From Janis Carr, OC Register: Phil Jackson didn’t have to caution his players about overlooking the Milwaukee Bucks. They understood the pratfalls of playing the lowly Bucks, a sub-.500 team that was missing two key players four days before Christmas. The worry was that Tuesday’s game fell between the end of a six-game trip and the highly anticipated Christmas Day game against Miami and could easily be dismissed. “It was mentioned (by the players who said) ‘don’t mess around and let this game get away from us,’ ” Jackson said. Someone wasn’t listening. The Bucks took advantage of a distracted Lakers team for a 98-79 victory at Staples Center, their first victory against the two-time defending NBA champions since 2007.
From Mark Medina, LA Times: With heads hung low, the Lakers walked toward the entrance tunnel amid a shower of boos reigning from the select few that still remained at Staples Center. Most of them had already left well before the Lakers’ 98-79 loss Tuesday to the Milwaukee Bucks became official, but the vocal disapproval capped off a day that featured very little going right for the Lakers (21-8). Some of the signs pointed back to as early as their morning shootaround. Lakers Coach Phil Jackson revealed a fender bender accident caused Kobe Bryant to arrive a half-hour late to the shootaround. Lamar Odom’s flu-like symptoms prompted Jackson to tell him to miss the morning session completely. And the challenges that come from playing its first game after a seven-game trip became too overwhelming.
From Dexter Fishmore, Silver Screen and Roll: This is how you lose home-court advantage. When spring rolls around and the Lakers are opening a playoff series in Dallas or San Antonio or Boston, we’ll look back on nights like this and rue. Oh, will we ever rue! Earning home court in the playoffs requires you to pick off 90% of the low-hanging fruit on your schedule and then do a little better than hold your own in head-to-head matchups with the other elites. And fruit doesn’t come any lower-hanging than the Milwaukee Bucks in their current state. No Brandon Jennings, Corey Maggette or Drew Gooden. Travel-weary from having played last night in Portland. To say nothing of being, you know, just not very good, as conspicuously demonstrated by the 10-16 record they brought with them to this contest.
From Andy Kamenetzky, Land O’ Lakers: The Bucks have one of the worst offenses in the league with Brandon Jennings, Corey Maggette and Drew Gooden in the lineup. All three were unable to suit up. While I did present a theory in November about the correlation between stagnant offense and Maggette/Gooden, it still stood to reason the shorthanded state would equal struggles scoring for Milwaukee. Reason fell to the wayside. Milwaukee shot 61 percent from the field in the first quarter (25 points), with seven assisted field goals, indicative of the unusual ease with which they operated all night. Earl Boykins may be a talented scorer, but this was his first 20+ game — off the bench, no less — in over a year. The timing of this explosion was no coincidence. Without question, there were also few miracle shots (particularly for the lil’ fella), prayers drained as the clock expired or a blocked shot bounced back into a visitor’s hands. But these shots should have been the kind pushing their deficit to 12, not padding a double digit lead.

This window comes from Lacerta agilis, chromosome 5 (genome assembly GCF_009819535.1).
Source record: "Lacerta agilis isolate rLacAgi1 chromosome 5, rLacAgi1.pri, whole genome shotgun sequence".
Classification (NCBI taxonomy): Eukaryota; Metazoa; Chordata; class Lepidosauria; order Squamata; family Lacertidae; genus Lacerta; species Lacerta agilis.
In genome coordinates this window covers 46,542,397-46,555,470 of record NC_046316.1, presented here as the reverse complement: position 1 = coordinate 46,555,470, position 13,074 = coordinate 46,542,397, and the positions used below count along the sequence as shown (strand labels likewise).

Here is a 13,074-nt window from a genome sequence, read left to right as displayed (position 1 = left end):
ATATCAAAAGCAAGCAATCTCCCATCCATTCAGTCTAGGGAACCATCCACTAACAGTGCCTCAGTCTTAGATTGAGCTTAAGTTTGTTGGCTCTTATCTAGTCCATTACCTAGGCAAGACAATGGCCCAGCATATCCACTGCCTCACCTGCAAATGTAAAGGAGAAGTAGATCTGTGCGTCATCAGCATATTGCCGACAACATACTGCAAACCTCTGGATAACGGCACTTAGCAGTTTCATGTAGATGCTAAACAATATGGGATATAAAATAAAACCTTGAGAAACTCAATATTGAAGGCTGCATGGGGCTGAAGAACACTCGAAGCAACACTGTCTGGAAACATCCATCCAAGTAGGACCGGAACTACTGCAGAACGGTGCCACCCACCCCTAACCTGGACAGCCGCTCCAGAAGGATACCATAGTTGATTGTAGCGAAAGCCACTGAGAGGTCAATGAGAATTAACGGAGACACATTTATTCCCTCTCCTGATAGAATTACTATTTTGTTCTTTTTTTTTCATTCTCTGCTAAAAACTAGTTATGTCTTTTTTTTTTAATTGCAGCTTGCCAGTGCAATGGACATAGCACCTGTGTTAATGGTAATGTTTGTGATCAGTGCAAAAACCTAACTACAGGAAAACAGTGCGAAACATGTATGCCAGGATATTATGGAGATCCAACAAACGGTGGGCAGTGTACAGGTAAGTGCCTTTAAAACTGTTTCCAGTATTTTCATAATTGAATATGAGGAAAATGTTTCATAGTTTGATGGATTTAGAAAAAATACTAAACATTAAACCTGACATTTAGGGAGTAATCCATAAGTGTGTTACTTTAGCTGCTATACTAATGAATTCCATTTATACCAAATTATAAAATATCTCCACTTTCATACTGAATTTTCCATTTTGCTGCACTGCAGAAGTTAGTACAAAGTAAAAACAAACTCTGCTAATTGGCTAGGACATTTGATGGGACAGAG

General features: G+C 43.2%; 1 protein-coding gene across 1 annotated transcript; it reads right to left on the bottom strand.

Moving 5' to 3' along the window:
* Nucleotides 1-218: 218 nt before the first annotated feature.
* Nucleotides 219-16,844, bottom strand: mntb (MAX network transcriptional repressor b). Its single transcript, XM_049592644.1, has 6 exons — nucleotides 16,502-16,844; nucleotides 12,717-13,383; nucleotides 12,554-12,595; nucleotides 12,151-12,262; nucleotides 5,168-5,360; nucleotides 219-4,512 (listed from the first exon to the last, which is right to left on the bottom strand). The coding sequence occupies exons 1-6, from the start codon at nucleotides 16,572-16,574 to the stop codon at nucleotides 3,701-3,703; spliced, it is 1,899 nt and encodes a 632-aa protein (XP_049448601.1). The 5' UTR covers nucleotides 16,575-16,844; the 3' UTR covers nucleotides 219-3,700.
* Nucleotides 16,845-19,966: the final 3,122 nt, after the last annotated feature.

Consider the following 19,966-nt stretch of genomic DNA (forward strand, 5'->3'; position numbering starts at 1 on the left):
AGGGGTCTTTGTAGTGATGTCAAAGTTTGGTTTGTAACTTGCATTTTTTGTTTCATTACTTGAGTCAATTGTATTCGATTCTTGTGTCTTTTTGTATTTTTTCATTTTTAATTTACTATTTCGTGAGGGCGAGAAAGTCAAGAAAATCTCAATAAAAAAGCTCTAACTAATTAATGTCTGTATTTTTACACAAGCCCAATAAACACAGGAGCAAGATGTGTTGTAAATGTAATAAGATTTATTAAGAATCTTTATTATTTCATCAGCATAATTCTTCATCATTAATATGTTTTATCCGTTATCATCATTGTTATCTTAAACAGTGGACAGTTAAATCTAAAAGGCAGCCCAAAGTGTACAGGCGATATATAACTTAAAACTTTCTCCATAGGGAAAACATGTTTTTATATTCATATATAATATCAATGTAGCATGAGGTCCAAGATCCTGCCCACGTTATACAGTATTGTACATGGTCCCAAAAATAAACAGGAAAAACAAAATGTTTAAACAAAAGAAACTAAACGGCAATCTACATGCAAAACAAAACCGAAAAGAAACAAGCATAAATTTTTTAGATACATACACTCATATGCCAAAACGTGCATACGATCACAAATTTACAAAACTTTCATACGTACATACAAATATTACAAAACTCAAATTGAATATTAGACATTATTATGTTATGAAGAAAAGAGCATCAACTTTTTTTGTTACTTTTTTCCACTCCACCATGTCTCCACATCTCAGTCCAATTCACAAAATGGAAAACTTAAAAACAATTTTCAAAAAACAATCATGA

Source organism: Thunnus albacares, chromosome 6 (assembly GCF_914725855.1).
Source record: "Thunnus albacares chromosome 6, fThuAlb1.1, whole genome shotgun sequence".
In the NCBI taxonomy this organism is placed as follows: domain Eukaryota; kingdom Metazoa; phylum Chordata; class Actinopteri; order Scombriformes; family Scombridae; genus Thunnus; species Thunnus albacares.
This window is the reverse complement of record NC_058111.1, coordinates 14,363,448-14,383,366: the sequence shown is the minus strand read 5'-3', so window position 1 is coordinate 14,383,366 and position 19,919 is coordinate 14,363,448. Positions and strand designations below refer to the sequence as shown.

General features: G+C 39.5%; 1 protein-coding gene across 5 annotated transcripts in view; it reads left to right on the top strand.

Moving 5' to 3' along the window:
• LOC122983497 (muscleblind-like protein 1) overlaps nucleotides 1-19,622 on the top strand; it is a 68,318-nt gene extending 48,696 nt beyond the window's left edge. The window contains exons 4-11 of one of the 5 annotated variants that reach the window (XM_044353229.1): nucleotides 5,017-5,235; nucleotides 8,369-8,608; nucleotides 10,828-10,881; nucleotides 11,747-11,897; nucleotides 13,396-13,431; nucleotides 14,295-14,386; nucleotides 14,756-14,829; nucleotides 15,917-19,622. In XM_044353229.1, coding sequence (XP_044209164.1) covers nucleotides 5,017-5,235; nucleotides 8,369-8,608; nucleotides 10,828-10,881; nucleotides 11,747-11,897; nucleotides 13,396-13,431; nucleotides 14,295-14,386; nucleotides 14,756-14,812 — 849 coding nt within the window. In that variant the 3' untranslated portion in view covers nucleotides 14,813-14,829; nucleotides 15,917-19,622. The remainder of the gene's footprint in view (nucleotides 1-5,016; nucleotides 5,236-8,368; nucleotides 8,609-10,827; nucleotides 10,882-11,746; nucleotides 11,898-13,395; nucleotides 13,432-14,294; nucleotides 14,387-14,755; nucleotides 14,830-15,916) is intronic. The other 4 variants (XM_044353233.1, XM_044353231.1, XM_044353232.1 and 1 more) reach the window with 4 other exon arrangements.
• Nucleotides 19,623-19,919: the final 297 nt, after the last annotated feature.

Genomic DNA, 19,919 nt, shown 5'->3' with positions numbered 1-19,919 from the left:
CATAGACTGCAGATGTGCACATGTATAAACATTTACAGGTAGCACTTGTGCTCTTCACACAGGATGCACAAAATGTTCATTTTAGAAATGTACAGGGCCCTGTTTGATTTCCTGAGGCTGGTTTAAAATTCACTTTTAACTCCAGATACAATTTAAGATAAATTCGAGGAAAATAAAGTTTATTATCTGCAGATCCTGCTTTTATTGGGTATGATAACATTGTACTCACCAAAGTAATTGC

From Jeremy Schmidt, Bucksketball: This is a team that refuses to be predictable. One night after a discouraging effort in Portland, Milwaukee marched into Los Angeles and bullied around the Lakers like they were the Clippers. And, in theme with the absurd premise of the Bucks beating the Lakers on the road, the lead bully was 5-foot-5, 135 pounds. Earl Boykins led Milwaukee with 22 points in their 98-79 win over the Lakers, but this was done by an ensemble cast, not a man alone. Milwaukee harkened back to the brighter days of last season, moving the ball constantly (19 assists on 37 makes), hitting 3-point shots (8-14 3FG) and getting contributions from all over (four players between 15 and 22 points). And while playing as well as they had all season offensively, Milwaukee continuously stifled the vaunted Lakers offense, keeping them from the customary runs during which they pull away from opponents.
From Chris Tomasson, NBA Fanhouse: Lakers coach Phil Jackson said before the game that his players had been warned not to look past struggling Milwaukee on Tuesday night toward the marquee Christmas Day affair against Miami. Turns out, not everybody was listening. Forward Ron Artest even admitted it. “I didn’t hear a warning,” Artest said after his team’s surprising 98-79 loss to the Bucks at the Staples Center. “Maybe they said that.” According to Jackson, the players said it themselves after the morning shootaround. They did it on their own in the huddle at the walkthrough this morning,” Jackson said before Tuesday’s game. “It was mentioned, ‘Don’t mess around and let this game get away from you, and then ruin what we’re trying to do on Christmas.”’